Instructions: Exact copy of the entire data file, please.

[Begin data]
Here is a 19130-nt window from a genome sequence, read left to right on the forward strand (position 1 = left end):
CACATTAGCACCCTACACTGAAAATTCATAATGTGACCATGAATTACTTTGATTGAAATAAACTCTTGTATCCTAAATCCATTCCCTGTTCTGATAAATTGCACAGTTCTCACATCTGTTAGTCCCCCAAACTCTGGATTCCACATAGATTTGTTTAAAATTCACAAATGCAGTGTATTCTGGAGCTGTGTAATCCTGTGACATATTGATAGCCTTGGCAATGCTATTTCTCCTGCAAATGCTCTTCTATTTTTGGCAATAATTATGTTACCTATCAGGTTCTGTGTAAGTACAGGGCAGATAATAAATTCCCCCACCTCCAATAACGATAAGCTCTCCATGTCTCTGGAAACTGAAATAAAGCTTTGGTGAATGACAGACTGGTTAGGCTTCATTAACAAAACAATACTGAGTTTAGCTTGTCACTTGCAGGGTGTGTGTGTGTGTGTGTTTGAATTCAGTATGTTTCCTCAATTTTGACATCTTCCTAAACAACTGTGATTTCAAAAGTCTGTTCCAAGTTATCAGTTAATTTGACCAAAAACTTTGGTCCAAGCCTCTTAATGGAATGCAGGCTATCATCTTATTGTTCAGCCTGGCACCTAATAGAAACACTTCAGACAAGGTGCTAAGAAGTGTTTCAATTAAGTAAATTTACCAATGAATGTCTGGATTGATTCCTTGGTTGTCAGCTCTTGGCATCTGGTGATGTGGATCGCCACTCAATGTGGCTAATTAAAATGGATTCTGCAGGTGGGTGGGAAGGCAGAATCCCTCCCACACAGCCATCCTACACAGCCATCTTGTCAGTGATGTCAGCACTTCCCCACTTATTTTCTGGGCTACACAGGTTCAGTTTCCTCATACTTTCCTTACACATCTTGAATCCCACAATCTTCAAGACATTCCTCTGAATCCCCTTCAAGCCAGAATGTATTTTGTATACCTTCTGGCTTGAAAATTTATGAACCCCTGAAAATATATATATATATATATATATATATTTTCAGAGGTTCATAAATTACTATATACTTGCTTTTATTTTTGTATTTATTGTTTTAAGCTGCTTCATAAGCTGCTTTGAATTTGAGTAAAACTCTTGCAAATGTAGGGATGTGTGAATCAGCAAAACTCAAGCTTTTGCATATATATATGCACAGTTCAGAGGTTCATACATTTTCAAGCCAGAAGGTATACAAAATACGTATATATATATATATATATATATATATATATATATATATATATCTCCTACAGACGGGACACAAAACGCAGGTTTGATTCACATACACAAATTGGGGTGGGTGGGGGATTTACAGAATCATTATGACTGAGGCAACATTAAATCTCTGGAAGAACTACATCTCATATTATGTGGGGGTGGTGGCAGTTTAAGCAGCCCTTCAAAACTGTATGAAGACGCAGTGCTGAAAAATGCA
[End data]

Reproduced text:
Here is a 19130-nt window from a genome sequence, read left to right on the forward strand (position 1 = left end):
CACATTAGCACCCTACACTGAAAATTCATAATGTGACCATGAATTACTTTGATTGAAATAAACTCTTGTATCCTAAATCCATTCCCTGTTCTGATAAATTGCACAGTTCTCACATCTGTTAGTCCCCCAAACTCTGGATTCCACATAGATTTGTTTAAAATTCACAAATGCAGTGTATTCTGGAGCTGTGTAATCCTGTGACATATTGATAGCCTTGGCAATGCTATTTCTCCTGCAAATGCTCTTCTATTTTTGGCAATAATTATGTTACCTATCAGGTTCTGTGTAAGTACAGGGCAGATAATAAATTCCCCCACCTCCAATAACGATAAGCTCTCCATGTCTCTGGAAACTGAAATAAAGCTTTGGTGAATGACAGACTGGTTAGGCTTCATTAACAAAACAATACTGAGTTTAGCTTGTCACTTGCAGGGTGTGTGTGTGTGTGTGTTTGAATTCAGTATGTTTCCTCAATTTTGACATCTTCCTAAACAACTGTGATTTCAAAAGTCTGTTCCAAGTTATCAGTTAATTTGACCAAAAACTTTGGTCCAAGCCTCTTAATGGAATGCAGGCTATCATCTTATTGTTCAGCCTGGCACCTAATAGAAACACTTCAGACAAGGTGCTAAGAAGTGTTTCAATTAAGTAAATTTACCAATGAATGTCTGGATTGATTCCTTGGTTGTCAGCTCTTGGCATCTGGTGATGTGGATCGCCACTCAATGTGGCTAATTAAAATGGATTCTGCAGGTGGGTGGGAAGGCAGAATCCCTCCCACACAGCCATCCTACACAGCCATCTTGTCAGTGATGTCAGCACTTCCCCACTTATTTTCTGGGCTACACAGGTTCAGTTTCCTCATACTTTCCTTACACATCTTGAATCCCACAATCTTCAAGACATTCCTCTGAATCCCCTTCAAGCCAGAATGTATTTTGTATACCTTCTGGCTTGAAAATTTATGAACCCCTGAAAATATATATATATATATATATATATATTTTCAGAGGTTCATAAATTACTATATACTTGCTTTTATTTTTGTATTTATTGTTTTAAGCTGCTTCATAAGCTGCTTTGAATTTGAGTAAAACTCTTGCAAATGTAGGGATGTGTGAATCAGCAAAACTCAAGCTTTTGCATATATATATGCACAGTTCAGAGGTTCATACATTTTCAAGCCAGAAGGTATACAAAATACGTATATATATATATATATATATATATATATATATATATATATATCTCCTACAGACGGGACACAAAACGCAGGTTTGATTCACATACACAAATTGGGGTGGGTGGGGGATTTACAGAATCATTATGACTGAGGCAACATTAAATCTCTGGAAGAACTACATCTCATATTATGTGGGGGTGGTGGCAGTTTAAGCAGCCCTTCAAAACTGTATGAAGACGCAGTGCTGAAAAATGCA